In an unfortunate Facebook questionnaire, a comment was made in response to my asking for people’s opinion on police reform:
“As a person who knows little about police policy, I do not have enough information and cannot formulate an opinion. Neither should a Daily Evergreen reporter who isn’t studying law enforcement.”
This person is correct. I am not, formally, studying law enforcement.
At this moment, I would like to take a second and introduce myself. My name is Claire Padilla, and I am a biology student on a pre-med track. No, I am not studying law enforcement. However, I am a person with privilege, and I’m diligently studying how I and others are abusing our privilege and how to make our world more equal.
It just so happens that a focus of my research at the moment is involved with law enforcement and how the police are abusing their power. Furthermore, as an opinion columnist and a human, I feel very confident that I don’t need to be an expert in a field in order to have an opinion on it. After all, police aren’t trained “experts” and yet … here they are.
Now with introductions out of the way, let’s talk about abolishing the police force. If it seems drastic, or even scary, that’s OK. However, that feeling comes from a place of privilege and the fact that the police are working for you.
“Police reform is a more centrist idea that is more comfortable for people who don’t recognize how important completely changing our police system is,” Pullman resident Alex Akmal wrote in an email. “While programs like 8Can’tWait [sic] and ideas like deescalation training are steps in the right direction, they do nothing to actually change the inherently racist institution as a whole.”
There needs to be a discussion on why police reform is more comfortable yet less effective than police abolition. There needs to be a discussion on why having police is scarier than not, and I’m here to help begin that from a white perspective, as us folks of privilege need to have these hard conversations with each other.
The history behind policing in America started in the 1600s and consisted of volunteers whose purpose was to hunt down escaped slaves and punish them. The police force was built for and around slavery and racism. This means that all cops, even good ones, are working for and upholding an inherently racist system. This is why reform won’t work.
Abolition, on the other hand, will work. This is because abolishing the police force as we know it allows us to rebuild it from the ground up. We can listen to how the current system isn’t working for everyone, specifically Black and Indigenous people of color (BIPOC) communities, and make the new system work for them, too. Pair that with defunding, and the system becomes much more people-friendly.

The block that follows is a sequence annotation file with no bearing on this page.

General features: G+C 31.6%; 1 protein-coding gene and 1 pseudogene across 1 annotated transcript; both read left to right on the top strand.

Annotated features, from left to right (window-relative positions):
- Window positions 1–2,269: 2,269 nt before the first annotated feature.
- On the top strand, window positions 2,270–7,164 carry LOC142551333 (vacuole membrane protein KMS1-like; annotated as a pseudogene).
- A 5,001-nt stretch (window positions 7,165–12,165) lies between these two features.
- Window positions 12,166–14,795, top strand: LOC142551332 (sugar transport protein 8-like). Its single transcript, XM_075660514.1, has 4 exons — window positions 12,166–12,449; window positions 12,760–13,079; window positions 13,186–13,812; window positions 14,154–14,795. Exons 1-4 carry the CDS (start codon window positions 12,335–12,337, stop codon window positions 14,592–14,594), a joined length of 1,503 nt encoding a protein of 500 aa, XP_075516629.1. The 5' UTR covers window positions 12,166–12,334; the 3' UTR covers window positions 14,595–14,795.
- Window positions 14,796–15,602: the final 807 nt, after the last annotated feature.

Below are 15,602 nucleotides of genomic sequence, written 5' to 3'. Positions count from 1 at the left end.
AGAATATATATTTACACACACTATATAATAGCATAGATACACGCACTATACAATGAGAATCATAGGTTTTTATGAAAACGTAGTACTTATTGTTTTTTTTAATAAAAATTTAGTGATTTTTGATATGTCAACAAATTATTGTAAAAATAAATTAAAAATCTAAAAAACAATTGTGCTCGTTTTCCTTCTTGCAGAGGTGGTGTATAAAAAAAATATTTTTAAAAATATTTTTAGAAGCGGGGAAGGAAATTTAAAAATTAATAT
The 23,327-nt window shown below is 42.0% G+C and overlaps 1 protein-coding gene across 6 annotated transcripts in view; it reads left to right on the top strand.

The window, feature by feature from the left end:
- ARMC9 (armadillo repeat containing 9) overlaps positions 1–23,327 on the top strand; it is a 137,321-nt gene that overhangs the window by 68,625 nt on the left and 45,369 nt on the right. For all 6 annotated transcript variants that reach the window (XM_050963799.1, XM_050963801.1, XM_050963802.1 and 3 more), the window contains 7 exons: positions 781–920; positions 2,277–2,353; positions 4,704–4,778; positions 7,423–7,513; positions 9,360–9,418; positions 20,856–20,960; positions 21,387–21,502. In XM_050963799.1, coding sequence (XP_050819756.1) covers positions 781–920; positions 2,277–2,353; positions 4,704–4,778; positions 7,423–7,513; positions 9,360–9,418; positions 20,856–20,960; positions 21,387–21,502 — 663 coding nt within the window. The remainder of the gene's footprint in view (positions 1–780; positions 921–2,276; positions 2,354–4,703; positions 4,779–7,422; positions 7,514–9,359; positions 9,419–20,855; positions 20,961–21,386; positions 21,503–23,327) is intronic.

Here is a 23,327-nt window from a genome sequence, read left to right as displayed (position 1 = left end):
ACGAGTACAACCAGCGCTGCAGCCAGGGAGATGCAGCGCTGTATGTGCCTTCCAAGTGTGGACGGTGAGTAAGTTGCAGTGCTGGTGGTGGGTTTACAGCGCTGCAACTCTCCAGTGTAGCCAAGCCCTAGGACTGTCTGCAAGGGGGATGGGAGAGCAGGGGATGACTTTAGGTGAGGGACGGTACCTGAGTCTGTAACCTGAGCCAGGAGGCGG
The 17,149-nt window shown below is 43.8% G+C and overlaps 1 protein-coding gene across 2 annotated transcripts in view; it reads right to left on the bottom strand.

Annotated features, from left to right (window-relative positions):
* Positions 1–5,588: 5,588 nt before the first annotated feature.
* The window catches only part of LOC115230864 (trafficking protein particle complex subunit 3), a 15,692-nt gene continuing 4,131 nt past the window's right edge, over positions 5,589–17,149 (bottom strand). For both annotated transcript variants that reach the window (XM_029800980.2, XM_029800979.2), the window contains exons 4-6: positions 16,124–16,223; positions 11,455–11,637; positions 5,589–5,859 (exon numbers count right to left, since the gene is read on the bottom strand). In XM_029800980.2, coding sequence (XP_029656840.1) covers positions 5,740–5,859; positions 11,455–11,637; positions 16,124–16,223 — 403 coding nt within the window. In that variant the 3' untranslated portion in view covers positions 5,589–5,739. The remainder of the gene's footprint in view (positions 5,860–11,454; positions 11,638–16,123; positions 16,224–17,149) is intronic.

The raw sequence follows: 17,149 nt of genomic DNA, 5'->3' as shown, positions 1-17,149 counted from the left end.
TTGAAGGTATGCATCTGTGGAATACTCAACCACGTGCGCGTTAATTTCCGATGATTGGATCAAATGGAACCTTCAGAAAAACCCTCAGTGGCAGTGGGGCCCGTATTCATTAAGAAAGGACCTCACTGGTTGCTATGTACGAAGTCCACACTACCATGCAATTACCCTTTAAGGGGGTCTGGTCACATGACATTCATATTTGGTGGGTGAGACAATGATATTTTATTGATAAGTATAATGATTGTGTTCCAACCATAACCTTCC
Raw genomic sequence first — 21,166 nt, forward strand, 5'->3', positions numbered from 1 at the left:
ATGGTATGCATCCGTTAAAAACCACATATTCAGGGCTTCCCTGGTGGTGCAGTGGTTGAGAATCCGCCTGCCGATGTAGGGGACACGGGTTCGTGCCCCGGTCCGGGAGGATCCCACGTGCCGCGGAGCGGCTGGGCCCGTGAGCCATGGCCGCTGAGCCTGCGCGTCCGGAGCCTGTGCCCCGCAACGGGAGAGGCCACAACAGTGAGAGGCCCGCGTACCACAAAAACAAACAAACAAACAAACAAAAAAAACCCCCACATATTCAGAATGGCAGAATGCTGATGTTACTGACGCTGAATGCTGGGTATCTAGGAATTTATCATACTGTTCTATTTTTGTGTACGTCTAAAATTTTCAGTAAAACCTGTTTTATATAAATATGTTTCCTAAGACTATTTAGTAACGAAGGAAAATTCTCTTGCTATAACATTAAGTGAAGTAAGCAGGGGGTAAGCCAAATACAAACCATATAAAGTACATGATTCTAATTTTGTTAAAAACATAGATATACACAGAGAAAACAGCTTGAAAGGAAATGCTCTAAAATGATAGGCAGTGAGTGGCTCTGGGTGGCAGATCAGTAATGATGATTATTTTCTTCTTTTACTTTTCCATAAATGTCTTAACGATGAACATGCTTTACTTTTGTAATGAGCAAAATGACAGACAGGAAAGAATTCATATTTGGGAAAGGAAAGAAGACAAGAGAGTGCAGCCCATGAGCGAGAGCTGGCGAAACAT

Pullman resident Alyssa Johnson wrote in an email that the idea of removing the police was concerning.
“I don’t know what abolishing the police force is, but I don’t want to abolish the police,” Johnson wrote. “Who else are you going to call during domestic abuse or when you need to enforce a gun-free zone?”
This is a great question. Who will we turn to in situations that we normally rely on police officers for? This is where defunding the police comes in.
Defunding is when one moves funds from law enforcement to places that can actually help with 911 calls. Many calls are for help that other programs can respond to. In cases of domestic abuse, social workers are trained significantly more than police officers to handle and diffuse situations and figure out how to best prevent future events from occurring.
Akmal is a social work major at the University of Montana and said that she has received more training on de-escalation and outreach than virtually any police officer.
When officers respond to domestic abuse, they often don’t know how to de-escalate and properly handle the cases. Because of this, officer response makes situations worse and there have been many instances, especially in BIPOC communities, where officers have hurt those they were meant to protect.
Social workers should respond to mental health calls instead of police. Police hardly go to school and when they do, they can choose a range of things to study, many of which don’t involve law enforcement. Social workers go to school for many years and specifically study mental illnesses, how to detect and handle most situations and symptoms.
In the case of Keith Vidal, who was diagnosed with schizophrenia, a 911 call was placed to get Keith to a hospital. Instead of an ambulance, officers showed up. Backup was called when he pulled out a screwdriver, and when backup arrived, he was tased and shot in the chest. A social worker is required to diffuse situations without violence, and Keith’s death could have been prevented had one responded instead of an officer.
Police abolition isn’t about dissolving law enforcement and allowing our society to be unruly, it’s about gradually relocating services to better places to make our society safer. A small list of services that would be able to provide support instead of police are social workers, mental health services, victim/survivor advocates, religious leaders and even those who live right next door — our neighbors.
We can dissolve the police force and rebuild a new system that works not just for the privileged, but for everyone. We have the responsibility as privileged people to make sure our world is equal and helps everyone. We have the responsibility to uplift voices that are often unheard. We have the responsibility not only to hear what they’re saying about the injustices of our world but to listen and take action.
Right now, Black communities are screaming from the rooftops that their lives are being taken through the injustices of law enforcement. They are saying that the only way to fix the system is to abolish it and rebuild it differently. All lives can’t matter until Black lives matter.